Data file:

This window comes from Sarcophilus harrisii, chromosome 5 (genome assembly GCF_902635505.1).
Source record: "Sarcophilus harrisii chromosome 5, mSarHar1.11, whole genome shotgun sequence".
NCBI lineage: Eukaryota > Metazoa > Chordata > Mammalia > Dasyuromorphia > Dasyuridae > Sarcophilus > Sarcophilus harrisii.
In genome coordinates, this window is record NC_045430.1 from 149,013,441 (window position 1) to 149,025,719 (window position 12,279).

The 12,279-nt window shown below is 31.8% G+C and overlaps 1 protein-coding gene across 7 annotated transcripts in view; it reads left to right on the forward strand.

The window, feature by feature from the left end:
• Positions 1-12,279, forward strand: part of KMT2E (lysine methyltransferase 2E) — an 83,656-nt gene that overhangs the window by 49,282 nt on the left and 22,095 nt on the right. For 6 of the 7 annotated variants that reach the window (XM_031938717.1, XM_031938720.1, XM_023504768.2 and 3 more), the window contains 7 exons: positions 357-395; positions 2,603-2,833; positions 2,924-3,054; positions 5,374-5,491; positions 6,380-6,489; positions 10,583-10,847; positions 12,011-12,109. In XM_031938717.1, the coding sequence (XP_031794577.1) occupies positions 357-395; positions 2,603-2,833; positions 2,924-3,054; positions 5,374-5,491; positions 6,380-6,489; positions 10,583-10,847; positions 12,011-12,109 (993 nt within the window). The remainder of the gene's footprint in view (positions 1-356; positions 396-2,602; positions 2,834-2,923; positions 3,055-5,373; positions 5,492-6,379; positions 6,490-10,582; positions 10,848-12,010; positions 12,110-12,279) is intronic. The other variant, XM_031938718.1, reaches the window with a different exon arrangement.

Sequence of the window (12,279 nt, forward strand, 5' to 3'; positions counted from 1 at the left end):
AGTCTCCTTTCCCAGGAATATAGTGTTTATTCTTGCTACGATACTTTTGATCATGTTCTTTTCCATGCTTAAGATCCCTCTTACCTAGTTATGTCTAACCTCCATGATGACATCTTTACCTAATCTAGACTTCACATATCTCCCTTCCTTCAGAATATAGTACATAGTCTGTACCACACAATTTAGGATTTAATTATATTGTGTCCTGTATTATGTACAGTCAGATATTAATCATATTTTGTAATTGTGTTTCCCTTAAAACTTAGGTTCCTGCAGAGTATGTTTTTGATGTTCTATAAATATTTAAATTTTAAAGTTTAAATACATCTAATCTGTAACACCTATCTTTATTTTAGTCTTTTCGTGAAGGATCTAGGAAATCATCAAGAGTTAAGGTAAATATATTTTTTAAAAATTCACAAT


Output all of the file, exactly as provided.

This window comes from Sarcophilus harrisii, chromosome 5 (genome assembly GCF_902635505.1).
Source record: "Sarcophilus harrisii chromosome 5, mSarHar1.11, whole genome shotgun sequence".
NCBI lineage: Eukaryota > Metazoa > Chordata > Mammalia > Dasyuromorphia > Dasyuridae > Sarcophilus > Sarcophilus harrisii.
In genome coordinates, this window is record NC_045430.1 from 149,013,441 (window position 1) to 149,025,719 (window position 12,279).

The 12,279-nt window shown below is 31.8% G+C and overlaps 1 protein-coding gene across 7 annotated transcripts in view; it reads left to right on the forward strand.

The window, feature by feature from the left end:
• Positions 1-12,279, forward strand: part of KMT2E (lysine methyltransferase 2E) — an 83,656-nt gene that overhangs the window by 49,282 nt on the left and 22,095 nt on the right. For 6 of the 7 annotated variants that reach the window (XM_031938717.1, XM_031938720.1, XM_023504768.2 and 3 more), the window contains 7 exons: positions 357-395; positions 2,603-2,833; positions 2,924-3,054; positions 5,374-5,491; positions 6,380-6,489; positions 10,583-10,847; positions 12,011-12,109. In XM_031938717.1, the coding sequence (XP_031794577.1) occupies positions 357-395; positions 2,603-2,833; positions 2,924-3,054; positions 5,374-5,491; positions 6,380-6,489; positions 10,583-10,847; positions 12,011-12,109 (993 nt within the window). The remainder of the gene's footprint in view (positions 1-356; positions 396-2,602; positions 2,834-2,923; positions 3,055-5,373; positions 5,492-6,379; positions 6,490-10,582; positions 10,848-12,010; positions 12,110-12,279) is intronic. The other variant, XM_031938718.1, reaches the window with a different exon arrangement.

Sequence of the window (12,279 nt, forward strand, 5' to 3'; positions counted from 1 at the left end):
AGTCTCCTTTCCCAGGAATATAGTGTTTATTCTTGCTACGATACTTTTGATCATGTTCTTTTCCATGCTTAAGATCCCTCTTACCTAGTTATGTCTAACCTCCATGATGACATCTTTACCTAATCTAGACTTCACATATCTCCCTTCCTTCAGAATATAGTACATAGTCTGTACCACACAATTTAGGATTTAATTATATTGTGTCCTGTATTATGTACAGTCAGATATTAATCATATTTTGTAATTGTGTTTCCCTTAAAACTTAGGTTCCTGCAGAGTATGTTTTTGATGTTCTATAAATATTTAAATTTTAAAGTTTAAATACATCTAATCTGTAACACCTATCTTTATTTTAGTCTTTTCGTGAAGGATCTAGGAAATCATCAAGAGTTAAGGTAAATATATTTTTTAAAAATTCACAAT